Research has shown that this safety feature is making a difference in reducing filings on policies.
The Honda Accord has just received a bit of a pat on the back from the auto insurance industry as new data has been released to show that its forward collision and lane departure warning system is helping to reduce the number of claims that are made in these luxury vehicles.
This data has been released with an analysis that was conducted by the Highway Loss Data Institute (HLDI).
The results of the HLDI – an affiliate of the Insurance Institute for Highway Safety – analysis also showed that when it comes to auto insurance claims, the reality is even better than the predictions that have been made about the safety technology within previous studies. This research represents the first time that a crash avoidance system was studied in the real world in a non-luxury vehicle at a high volume.
Honda’s system showed that it was effective enough to reduce auto insurance claims by a meaningful percentage.
The claims that were made as a result of damage to other vehicles fell by a solid 14 percent. Moreover, the insurance claims that have to do with injuries to the occupants of the vehicles that are equipped with the collision warning system, dropped by an incredible 27 percent – more than a quarter of the claims of this nature. Claims related to other road user injuries fell by well over a third, at 40 percent.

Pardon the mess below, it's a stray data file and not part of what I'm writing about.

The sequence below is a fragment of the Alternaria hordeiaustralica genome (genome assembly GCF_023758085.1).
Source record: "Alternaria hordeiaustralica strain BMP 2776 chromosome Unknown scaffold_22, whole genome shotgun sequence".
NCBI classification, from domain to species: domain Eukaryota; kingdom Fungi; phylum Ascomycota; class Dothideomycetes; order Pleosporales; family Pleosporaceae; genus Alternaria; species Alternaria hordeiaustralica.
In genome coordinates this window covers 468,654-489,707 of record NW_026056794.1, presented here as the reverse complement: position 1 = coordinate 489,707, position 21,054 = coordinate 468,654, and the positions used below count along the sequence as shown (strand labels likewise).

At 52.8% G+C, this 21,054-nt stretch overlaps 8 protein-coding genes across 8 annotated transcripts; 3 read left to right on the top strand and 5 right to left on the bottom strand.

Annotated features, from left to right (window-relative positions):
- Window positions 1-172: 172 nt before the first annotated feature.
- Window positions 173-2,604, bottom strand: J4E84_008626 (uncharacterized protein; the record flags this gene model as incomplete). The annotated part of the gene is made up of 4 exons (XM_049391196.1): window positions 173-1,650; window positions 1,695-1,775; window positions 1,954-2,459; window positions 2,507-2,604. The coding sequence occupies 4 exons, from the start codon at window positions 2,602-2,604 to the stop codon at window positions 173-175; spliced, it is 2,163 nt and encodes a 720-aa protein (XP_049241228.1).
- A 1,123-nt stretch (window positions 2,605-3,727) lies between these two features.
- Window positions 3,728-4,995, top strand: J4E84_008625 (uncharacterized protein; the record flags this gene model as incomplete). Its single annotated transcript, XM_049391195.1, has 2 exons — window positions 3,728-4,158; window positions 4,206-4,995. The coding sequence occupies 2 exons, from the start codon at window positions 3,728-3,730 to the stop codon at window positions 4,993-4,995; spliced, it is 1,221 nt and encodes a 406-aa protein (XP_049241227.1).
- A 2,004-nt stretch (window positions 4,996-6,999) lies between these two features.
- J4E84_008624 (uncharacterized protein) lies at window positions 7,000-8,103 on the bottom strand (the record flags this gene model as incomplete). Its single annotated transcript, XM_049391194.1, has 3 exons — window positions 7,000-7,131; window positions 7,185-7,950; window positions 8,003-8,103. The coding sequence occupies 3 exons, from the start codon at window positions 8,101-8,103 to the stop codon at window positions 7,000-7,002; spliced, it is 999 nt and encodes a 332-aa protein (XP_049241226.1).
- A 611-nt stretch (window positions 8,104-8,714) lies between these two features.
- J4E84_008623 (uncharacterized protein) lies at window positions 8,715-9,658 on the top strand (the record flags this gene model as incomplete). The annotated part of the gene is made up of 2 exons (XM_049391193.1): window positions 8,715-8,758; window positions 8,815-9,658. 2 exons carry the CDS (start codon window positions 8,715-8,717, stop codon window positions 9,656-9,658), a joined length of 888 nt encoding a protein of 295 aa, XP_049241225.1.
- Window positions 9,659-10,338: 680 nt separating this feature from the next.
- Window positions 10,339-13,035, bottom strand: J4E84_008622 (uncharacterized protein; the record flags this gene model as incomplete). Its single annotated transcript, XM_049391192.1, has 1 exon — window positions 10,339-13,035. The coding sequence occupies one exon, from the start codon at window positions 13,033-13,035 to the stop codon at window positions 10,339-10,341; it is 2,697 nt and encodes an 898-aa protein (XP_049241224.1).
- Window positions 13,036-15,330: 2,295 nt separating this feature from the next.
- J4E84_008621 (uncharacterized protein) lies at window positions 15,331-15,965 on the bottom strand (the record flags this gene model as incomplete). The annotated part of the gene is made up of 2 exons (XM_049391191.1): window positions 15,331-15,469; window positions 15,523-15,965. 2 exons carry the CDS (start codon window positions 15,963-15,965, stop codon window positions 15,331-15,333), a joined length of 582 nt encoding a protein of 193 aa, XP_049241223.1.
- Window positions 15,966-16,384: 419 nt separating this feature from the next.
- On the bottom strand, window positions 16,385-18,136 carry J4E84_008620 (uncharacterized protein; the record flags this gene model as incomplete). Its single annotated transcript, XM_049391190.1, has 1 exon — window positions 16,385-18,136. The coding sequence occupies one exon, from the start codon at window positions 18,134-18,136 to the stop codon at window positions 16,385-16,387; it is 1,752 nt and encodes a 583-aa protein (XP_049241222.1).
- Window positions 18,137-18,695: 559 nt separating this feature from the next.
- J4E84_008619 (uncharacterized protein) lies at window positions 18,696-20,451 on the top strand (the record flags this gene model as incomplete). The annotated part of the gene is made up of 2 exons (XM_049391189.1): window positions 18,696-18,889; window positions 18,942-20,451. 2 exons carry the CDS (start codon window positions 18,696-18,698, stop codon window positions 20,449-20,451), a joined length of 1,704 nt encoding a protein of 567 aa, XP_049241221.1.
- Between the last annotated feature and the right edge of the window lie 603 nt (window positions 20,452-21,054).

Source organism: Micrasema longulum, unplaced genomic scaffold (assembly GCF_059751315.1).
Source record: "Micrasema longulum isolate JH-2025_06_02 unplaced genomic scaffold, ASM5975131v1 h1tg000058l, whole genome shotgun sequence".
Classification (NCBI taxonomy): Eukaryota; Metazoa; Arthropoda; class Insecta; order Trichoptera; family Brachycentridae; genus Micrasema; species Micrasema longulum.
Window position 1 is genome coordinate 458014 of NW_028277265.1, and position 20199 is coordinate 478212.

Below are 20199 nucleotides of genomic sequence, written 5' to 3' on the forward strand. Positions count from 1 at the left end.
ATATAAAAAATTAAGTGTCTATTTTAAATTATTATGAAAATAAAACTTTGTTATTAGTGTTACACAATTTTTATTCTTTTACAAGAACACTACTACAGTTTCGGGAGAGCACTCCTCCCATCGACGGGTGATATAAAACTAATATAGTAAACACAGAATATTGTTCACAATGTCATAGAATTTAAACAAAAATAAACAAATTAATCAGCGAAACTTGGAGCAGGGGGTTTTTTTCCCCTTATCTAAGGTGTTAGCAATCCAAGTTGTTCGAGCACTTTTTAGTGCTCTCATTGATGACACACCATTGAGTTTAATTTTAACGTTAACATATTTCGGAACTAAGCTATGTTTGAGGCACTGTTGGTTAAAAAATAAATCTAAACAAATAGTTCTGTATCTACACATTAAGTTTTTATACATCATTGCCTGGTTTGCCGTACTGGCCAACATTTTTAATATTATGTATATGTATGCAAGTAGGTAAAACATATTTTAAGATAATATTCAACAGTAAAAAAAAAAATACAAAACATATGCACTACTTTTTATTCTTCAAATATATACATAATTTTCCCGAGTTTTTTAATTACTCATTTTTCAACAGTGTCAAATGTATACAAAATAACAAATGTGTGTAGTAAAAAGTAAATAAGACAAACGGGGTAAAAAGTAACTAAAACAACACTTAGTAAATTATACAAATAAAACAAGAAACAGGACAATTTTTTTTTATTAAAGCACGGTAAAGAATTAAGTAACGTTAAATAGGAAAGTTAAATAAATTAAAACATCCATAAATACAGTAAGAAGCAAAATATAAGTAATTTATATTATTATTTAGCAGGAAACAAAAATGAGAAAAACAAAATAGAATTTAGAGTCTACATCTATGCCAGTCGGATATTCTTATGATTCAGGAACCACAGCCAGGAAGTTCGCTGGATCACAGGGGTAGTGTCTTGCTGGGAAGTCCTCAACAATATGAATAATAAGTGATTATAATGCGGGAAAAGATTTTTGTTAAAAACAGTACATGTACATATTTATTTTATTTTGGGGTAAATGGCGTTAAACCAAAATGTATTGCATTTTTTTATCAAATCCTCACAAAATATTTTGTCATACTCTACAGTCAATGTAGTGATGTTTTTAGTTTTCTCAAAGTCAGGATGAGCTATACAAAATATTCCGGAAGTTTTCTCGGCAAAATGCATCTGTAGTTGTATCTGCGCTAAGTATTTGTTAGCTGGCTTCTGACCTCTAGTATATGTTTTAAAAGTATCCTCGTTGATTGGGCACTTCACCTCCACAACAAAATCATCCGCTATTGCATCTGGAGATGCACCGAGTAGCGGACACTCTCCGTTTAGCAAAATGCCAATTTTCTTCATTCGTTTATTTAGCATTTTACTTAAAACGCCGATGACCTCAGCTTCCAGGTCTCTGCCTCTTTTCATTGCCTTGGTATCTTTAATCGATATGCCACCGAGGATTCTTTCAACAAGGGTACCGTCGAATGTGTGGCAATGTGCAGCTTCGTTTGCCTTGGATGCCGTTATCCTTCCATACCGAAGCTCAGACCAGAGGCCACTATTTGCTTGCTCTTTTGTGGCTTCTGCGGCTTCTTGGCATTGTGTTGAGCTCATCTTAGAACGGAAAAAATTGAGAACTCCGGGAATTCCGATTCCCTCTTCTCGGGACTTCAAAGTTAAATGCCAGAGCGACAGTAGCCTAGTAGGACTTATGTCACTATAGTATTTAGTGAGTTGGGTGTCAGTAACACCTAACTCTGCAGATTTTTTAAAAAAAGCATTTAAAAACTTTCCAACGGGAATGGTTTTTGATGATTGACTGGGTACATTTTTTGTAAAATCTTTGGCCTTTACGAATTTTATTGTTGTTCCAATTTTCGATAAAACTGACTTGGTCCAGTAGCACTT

According to the vice president of the HLDI, Matt Moore, “This was our first opportunity to study advanced crash avoidance technology on a high-volume vehicle, and the results are impressive.” He went on to add that while this remains only a warning system, “the claim frequency reductions are similar to what we saw earlier for systems with automatic braking.”
Other studies that have been conducted on forward collision warning systems that do not include the automatic breaking showed an auto insurance claim reduction that was less dramatic than this real world data has suggested. That said, none of the reductions in those studies provided statistically significant improvements.